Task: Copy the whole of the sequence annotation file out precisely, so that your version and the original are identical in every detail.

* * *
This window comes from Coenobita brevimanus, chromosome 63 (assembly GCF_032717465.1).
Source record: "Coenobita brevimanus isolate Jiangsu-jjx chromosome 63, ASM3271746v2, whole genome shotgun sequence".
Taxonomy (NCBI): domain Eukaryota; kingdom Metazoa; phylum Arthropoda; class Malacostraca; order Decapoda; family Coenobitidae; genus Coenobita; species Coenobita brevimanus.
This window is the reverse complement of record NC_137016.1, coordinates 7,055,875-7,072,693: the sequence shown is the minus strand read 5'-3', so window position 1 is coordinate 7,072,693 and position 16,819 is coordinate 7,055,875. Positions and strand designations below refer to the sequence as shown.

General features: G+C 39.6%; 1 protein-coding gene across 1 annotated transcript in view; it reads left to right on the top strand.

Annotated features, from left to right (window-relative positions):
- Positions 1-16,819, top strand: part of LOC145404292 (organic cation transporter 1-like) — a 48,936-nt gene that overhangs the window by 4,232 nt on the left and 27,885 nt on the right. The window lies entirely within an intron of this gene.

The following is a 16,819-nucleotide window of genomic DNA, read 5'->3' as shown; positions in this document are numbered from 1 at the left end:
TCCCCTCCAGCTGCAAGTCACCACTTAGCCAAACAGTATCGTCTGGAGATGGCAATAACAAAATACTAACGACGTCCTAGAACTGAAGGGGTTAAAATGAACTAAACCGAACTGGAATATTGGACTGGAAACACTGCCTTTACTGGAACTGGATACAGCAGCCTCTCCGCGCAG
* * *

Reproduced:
This window comes from Coenobita brevimanus, chromosome 63 (assembly GCF_032717465.1).
Source record: "Coenobita brevimanus isolate Jiangsu-jjx chromosome 63, ASM3271746v2, whole genome shotgun sequence".
Taxonomy (NCBI): domain Eukaryota; kingdom Metazoa; phylum Arthropoda; class Malacostraca; order Decapoda; family Coenobitidae; genus Coenobita; species Coenobita brevimanus.
This window is the reverse complement of record NC_137016.1, coordinates 7,055,875-7,072,693: the sequence shown is the minus strand read 5'-3', so window position 1 is coordinate 7,072,693 and position 16,819 is coordinate 7,055,875. Positions and strand designations below refer to the sequence as shown.

General features: G+C 39.6%; 1 protein-coding gene across 1 annotated transcript in view; it reads left to right on the top strand.

Annotated features, from left to right (window-relative positions):
- Positions 1-16,819, top strand: part of LOC145404292 (organic cation transporter 1-like) — a 48,936-nt gene that overhangs the window by 4,232 nt on the left and 27,885 nt on the right. The window lies entirely within an intron of this gene.

The following is a 16,819-nucleotide window of genomic DNA, read 5'->3' as shown; positions in this document are numbered from 1 at the left end:
TCCCCTCCAGCTGCAAGTCACCACTTAGCCAAACAGTATCGTCTGGAGATGGCAATAACAAAATACTAACGACGTCCTAGAACTGAAGGGGTTAAAATGAACTAAACCGAACTGGAATATTGGACTGGAAACACTGCCTTTACTGGAACTGGATACAGCAGCCTCTCCGCGCAG